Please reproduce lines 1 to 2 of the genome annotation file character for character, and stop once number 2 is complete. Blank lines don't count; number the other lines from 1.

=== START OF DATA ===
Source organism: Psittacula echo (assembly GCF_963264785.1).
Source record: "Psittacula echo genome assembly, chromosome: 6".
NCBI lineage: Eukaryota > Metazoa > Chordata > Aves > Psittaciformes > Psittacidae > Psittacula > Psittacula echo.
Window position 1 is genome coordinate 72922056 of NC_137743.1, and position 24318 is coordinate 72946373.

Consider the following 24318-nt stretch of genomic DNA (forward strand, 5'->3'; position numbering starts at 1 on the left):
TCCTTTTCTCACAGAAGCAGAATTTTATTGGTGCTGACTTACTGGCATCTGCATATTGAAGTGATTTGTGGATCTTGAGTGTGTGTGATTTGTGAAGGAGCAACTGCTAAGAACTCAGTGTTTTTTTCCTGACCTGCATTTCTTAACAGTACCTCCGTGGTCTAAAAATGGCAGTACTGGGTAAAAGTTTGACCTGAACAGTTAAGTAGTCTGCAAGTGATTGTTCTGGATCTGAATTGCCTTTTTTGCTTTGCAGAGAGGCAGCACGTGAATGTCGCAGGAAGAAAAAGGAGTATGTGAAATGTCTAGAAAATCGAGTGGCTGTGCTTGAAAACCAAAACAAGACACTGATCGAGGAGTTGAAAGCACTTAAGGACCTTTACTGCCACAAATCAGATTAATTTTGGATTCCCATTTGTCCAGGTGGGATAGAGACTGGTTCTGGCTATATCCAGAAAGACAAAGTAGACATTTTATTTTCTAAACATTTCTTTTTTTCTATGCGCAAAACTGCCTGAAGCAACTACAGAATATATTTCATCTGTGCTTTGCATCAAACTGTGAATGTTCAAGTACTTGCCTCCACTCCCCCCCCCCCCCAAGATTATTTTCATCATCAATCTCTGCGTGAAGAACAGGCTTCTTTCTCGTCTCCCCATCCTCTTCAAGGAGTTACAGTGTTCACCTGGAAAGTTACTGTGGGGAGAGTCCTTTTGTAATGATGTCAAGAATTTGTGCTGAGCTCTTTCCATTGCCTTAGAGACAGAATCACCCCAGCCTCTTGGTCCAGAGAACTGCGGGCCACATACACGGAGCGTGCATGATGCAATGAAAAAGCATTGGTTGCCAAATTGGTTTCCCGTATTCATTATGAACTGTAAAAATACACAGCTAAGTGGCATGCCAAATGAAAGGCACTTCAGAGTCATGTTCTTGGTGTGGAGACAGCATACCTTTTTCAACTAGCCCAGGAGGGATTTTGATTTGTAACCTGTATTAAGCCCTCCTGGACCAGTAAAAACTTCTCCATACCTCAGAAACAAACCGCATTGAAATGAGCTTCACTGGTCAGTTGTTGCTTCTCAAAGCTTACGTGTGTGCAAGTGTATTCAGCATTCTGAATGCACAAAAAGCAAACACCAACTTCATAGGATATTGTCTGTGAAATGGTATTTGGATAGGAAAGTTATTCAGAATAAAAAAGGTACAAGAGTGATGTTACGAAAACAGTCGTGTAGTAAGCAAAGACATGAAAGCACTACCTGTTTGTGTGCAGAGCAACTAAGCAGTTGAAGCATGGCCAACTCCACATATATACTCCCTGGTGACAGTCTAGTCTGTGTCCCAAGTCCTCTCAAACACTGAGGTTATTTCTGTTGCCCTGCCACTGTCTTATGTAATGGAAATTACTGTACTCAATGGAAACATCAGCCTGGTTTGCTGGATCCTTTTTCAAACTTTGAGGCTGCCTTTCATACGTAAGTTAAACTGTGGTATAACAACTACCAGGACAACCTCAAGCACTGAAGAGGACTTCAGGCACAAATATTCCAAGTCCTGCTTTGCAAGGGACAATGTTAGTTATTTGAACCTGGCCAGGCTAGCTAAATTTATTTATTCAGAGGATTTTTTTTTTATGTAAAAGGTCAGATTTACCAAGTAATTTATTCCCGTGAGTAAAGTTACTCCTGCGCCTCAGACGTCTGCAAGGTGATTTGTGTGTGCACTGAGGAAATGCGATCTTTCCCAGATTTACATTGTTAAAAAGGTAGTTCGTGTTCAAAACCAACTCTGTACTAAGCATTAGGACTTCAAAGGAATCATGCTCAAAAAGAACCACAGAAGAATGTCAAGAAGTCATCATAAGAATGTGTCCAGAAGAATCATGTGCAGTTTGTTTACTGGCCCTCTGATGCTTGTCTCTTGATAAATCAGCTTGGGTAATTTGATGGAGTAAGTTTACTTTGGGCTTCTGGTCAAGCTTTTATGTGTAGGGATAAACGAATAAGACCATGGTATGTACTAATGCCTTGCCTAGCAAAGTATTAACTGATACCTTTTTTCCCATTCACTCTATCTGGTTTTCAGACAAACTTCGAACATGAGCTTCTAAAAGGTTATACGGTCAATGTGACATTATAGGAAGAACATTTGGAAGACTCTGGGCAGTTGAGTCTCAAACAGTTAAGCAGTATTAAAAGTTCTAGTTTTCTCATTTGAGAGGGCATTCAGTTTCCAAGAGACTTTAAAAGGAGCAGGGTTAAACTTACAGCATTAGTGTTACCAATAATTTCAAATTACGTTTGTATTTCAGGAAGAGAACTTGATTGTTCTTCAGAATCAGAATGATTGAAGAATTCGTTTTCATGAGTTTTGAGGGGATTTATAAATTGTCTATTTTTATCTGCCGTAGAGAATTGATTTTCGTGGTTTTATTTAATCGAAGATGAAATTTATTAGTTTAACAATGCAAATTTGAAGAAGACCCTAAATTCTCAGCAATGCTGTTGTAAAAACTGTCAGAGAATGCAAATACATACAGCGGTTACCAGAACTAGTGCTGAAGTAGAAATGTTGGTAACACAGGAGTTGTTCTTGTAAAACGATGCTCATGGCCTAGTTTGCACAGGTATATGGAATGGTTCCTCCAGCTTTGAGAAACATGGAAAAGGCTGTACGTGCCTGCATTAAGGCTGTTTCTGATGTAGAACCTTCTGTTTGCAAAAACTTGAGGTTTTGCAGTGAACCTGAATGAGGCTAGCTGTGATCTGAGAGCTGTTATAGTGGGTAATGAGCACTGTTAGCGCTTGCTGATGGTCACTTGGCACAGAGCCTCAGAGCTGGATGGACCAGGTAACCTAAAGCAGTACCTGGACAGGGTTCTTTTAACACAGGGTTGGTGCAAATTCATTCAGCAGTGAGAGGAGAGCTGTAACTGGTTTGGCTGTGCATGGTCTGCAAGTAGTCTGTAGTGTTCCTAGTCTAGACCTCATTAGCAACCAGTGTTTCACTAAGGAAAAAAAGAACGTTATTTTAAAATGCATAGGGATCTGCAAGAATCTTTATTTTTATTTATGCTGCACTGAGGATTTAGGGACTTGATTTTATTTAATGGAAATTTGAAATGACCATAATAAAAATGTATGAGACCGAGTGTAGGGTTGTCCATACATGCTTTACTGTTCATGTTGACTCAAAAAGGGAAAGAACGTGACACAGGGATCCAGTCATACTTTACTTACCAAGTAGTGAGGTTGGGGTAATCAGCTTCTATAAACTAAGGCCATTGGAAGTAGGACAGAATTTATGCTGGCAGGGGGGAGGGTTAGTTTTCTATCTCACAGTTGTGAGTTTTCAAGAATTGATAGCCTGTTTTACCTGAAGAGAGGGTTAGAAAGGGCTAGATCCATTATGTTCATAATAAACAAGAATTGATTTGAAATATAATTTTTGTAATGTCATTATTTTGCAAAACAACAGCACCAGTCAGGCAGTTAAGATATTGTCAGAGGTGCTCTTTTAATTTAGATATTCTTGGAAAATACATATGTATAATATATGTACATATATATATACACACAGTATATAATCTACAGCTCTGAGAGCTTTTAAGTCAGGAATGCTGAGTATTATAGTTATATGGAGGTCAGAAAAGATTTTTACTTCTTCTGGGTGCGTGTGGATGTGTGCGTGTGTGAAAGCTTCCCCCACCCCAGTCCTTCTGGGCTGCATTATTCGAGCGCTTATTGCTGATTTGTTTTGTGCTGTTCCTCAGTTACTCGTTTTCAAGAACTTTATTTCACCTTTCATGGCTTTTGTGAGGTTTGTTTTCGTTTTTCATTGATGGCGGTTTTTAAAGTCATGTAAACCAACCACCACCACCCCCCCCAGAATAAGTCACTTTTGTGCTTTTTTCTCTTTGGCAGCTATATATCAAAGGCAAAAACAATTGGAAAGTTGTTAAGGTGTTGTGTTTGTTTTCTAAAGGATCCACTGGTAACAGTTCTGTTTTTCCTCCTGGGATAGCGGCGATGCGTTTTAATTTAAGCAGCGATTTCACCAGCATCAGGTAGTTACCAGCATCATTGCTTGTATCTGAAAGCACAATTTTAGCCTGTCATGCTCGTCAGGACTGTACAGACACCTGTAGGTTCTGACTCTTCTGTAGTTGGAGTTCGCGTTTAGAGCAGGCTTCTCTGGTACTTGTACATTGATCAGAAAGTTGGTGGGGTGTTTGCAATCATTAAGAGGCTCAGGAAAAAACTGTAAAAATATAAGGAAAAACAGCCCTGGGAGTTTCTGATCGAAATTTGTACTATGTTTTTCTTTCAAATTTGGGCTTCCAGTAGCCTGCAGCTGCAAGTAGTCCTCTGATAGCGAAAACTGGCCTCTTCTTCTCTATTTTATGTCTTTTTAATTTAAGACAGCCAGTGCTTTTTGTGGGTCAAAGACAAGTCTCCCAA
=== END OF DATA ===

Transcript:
Source organism: Psittacula echo (assembly GCF_963264785.1).
Source record: "Psittacula echo genome assembly, chromosome: 6".